Join Elaine once or twice a month on Mondays for reflections on life as seen through adoption-colored glasses. Do you enjoy writing letters? Comments are welcome!

The Goodbye Baby gives an insider view of growing up adopted.

Poetry Live: May it soon Return


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The pending new year is filled with promise. With the development of a Corona virus to end the pandemic, we will, hopefully, be able to join live audiences. Zoom will still be around, of course, but there will be other options. I can imagine a time when we will sit with others, in person, to share music, movies, dance and theater performances. I am ready to adopt and embrace that time. Lately, I’ve been remembering Coleman MolanaBarks, the famous translator of Jelaluddin Rumi. In the past, Barks regularly came to Santa Fe. His show, “Rumi Concert—A Feast of Poetry, Humor, Music, Dance & Story,” offered a mesmerizing combination of poetry recitation by poet/professor Coleman Barks, music by David Darling and Glen Velez and dancing by Zuleikha, international Storydancer. And it led me to offer you, dear Reader, my favorite Rumi poem.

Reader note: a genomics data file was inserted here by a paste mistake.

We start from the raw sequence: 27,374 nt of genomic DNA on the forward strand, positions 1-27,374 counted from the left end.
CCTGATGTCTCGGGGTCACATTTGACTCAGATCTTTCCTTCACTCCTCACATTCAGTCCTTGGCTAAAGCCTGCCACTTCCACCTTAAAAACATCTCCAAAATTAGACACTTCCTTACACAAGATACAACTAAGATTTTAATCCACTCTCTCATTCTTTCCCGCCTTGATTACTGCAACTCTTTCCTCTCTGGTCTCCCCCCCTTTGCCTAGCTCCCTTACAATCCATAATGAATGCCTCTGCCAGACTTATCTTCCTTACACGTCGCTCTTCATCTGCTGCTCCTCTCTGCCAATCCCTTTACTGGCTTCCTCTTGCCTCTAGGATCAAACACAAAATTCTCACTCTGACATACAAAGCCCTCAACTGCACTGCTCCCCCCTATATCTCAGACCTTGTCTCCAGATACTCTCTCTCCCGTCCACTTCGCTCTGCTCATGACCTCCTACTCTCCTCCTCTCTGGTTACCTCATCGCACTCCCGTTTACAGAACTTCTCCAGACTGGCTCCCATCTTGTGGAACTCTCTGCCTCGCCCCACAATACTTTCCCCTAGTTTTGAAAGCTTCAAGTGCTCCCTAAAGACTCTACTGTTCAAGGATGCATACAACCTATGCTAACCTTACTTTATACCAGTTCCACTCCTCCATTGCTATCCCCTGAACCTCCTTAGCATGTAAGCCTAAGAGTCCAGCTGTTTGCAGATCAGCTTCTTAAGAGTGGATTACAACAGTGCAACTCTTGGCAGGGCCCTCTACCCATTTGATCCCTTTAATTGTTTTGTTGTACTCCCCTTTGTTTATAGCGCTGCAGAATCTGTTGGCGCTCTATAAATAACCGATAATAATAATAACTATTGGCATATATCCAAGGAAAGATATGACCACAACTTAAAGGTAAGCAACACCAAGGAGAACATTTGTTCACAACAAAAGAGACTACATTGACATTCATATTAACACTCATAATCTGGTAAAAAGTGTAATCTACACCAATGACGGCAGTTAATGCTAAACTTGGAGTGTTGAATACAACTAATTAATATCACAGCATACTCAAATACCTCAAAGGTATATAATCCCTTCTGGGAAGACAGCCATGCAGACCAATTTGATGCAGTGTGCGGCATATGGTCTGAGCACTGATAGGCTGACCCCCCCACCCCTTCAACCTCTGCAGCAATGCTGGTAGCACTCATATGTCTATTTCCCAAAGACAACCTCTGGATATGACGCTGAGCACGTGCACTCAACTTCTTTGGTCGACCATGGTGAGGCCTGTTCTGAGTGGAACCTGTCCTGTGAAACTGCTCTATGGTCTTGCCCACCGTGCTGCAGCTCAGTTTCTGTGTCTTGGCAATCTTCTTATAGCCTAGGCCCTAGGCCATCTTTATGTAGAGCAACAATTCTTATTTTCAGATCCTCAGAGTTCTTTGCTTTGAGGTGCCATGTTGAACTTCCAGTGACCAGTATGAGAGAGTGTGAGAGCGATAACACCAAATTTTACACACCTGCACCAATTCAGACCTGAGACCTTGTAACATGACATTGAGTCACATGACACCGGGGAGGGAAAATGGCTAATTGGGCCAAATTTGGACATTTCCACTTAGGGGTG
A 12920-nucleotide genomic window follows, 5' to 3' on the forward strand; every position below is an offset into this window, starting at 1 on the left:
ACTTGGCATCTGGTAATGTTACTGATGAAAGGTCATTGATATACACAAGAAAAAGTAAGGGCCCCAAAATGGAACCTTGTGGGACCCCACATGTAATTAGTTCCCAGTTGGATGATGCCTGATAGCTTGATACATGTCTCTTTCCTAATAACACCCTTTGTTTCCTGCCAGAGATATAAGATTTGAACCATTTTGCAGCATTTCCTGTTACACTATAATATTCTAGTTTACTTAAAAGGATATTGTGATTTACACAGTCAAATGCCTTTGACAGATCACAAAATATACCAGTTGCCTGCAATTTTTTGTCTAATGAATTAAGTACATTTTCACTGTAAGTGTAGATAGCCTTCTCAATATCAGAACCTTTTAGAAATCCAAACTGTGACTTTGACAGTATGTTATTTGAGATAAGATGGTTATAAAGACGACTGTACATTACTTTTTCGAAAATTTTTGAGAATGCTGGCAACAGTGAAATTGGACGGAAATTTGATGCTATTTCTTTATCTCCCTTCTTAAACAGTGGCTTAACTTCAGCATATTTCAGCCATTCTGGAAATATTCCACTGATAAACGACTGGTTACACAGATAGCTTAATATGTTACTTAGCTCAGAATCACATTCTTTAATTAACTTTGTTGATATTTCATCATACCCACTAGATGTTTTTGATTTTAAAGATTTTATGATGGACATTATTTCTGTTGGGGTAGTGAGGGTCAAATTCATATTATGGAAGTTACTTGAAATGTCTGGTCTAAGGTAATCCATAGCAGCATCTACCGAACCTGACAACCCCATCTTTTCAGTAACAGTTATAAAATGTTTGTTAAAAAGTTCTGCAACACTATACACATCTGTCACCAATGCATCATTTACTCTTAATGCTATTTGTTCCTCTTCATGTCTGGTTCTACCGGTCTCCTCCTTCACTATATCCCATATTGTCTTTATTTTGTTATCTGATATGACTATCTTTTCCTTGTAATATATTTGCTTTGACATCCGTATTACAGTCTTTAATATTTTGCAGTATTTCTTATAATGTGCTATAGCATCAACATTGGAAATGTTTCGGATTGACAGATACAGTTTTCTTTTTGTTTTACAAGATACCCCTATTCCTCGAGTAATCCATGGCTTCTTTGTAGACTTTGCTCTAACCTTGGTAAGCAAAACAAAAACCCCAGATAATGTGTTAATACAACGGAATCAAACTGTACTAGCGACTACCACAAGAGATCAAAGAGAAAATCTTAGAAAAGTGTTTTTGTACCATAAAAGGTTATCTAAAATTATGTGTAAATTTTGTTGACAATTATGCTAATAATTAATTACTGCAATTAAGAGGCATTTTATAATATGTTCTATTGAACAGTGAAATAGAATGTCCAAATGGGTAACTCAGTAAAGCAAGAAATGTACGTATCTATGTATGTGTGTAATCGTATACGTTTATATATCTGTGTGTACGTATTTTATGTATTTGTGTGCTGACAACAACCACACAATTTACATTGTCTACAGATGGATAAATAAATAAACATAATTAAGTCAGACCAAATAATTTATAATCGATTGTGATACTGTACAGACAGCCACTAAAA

The following masterpiece fits my topic because the adoptee’s journey is about being at home in ones own skin.
The Guest House
This being human is a guest house.
Every morning a new arrival.
A joy, a depression, a meanness,
some momentary awareness comes 
as an unexpected visitor.
Welcome and entertain them all!
Even if they are a crowd of sorrows,
who violently sweep your house 
empty of its furniture,
still, treat each guest honorably.
He may be clearing you out 
for some new delight.
The dark thought, the shame, the malice. 
Meet them at the door laughing and invite them in.
Be grateful for whatever comes 
because each has been sent
 as a guide from beyond.– Jelaluddin Rumi,

********************************************************************** Although he wrote seven centuries ago, the Persian poet, theologian, and Sufi mystic Rumi provided insights that serve us well today. The “guests” are emotions and thoughts to which one awakens each morning. Rumi advises welcoming them all rather than disdaining some as unwelcome pests and others as “right” and correct. It is true that we enjoy those guests that empower, buoy us up, and make us feel successful, capable, happy. But as I’ve traveled the adoptee’s road to discovering who I really am, I’ve found that we need to accept all the feelings and learn to live with them.